The Psychosocial Quality of Nursing Home Work
Trained observers used components of the functional job analysis technique to categorize 3,371 tasks performed by 214 nursing assistants in four nursing homes on five occasions over 12 months. The extent to which each task was oriented toward residents versus data or things was coded along with the "level of complexity" of each of these orientations. A psychosocial index was created by multiplying orientation by complexity. Three questions structured the analyses: (a) To what extent do nursing assistants' tasks involve interacting with residents, as opposed to focusing on data or manipulating things? (b) How complex are these tasks? (c) What are the implications of the task analysis data for assessing the quality of psychosocial care? Findings reveal that even among the direct care tasks (69% of total), the orientation was not predominantly toward the resident. Functional complexity of the tasks observed was consistently low. Those task types with the greatest psychosocial quality were those performed least frequently and vice versa. Implications of these results for restructuring nursing assistants' work are discussed.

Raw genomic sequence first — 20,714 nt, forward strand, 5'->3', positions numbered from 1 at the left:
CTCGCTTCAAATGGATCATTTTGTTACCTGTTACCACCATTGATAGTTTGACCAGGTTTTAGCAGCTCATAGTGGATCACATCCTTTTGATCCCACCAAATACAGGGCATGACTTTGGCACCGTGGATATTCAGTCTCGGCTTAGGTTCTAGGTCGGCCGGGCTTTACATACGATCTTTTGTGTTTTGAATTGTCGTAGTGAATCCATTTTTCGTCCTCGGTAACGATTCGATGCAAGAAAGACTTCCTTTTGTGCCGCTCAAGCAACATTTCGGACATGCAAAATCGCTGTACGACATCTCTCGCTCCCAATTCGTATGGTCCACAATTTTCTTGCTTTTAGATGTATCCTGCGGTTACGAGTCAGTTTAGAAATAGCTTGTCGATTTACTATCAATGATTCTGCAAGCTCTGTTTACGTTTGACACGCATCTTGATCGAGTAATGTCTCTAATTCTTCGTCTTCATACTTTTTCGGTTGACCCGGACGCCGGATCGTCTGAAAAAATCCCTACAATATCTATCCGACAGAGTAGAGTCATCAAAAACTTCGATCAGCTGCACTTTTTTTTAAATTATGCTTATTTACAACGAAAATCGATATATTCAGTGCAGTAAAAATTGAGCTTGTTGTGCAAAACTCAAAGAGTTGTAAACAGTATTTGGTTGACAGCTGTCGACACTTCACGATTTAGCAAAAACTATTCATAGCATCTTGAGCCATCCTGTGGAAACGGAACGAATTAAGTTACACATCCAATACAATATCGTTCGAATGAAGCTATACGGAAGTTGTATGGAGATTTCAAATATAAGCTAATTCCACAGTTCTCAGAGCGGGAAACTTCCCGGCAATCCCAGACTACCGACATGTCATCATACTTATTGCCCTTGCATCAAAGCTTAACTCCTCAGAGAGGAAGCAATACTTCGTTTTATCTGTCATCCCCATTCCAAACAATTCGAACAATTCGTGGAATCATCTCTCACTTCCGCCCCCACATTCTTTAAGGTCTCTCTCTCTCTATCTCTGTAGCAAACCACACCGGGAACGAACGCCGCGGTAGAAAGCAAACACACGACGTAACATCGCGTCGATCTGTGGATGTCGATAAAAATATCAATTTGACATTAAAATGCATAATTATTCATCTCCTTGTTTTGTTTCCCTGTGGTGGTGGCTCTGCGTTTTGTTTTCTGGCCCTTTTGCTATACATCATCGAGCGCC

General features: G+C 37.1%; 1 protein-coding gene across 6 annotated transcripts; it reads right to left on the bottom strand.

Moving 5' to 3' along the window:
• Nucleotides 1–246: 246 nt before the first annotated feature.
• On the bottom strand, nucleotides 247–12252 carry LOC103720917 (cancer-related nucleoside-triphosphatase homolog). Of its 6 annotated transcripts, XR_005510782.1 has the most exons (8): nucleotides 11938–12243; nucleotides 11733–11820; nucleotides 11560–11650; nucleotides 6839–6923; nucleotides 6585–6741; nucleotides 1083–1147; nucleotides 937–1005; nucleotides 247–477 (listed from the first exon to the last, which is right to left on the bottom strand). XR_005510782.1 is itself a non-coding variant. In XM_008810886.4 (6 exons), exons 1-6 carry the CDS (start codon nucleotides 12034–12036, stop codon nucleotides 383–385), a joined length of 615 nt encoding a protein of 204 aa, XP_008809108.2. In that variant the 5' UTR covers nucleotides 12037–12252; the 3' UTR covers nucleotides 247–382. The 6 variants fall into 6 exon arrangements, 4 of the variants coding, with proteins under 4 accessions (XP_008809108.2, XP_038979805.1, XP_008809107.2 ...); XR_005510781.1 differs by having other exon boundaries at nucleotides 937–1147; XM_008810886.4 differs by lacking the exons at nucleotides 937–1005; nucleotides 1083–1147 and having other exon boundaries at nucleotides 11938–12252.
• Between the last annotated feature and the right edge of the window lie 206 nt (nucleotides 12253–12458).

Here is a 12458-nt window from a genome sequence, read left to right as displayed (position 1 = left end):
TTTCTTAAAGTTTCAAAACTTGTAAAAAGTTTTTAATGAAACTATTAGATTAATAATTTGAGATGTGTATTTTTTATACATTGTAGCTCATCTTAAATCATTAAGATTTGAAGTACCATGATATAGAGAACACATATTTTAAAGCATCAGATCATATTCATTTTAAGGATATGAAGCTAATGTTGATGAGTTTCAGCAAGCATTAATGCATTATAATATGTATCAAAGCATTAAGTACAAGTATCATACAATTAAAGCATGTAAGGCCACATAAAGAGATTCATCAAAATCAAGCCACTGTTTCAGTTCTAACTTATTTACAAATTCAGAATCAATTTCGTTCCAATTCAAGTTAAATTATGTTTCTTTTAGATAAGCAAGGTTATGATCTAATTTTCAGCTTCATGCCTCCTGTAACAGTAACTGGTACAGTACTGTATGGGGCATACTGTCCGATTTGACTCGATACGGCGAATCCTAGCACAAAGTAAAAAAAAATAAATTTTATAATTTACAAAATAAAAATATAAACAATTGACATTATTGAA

Journal of Aging and Health
Link to Published Version
Brannon, Diane; Streit, Andrea; and Smyer, Michael A.. "The Psychosocial Quality of Nursing Home Work." Journal of Aging and Health (1992) : 369-389.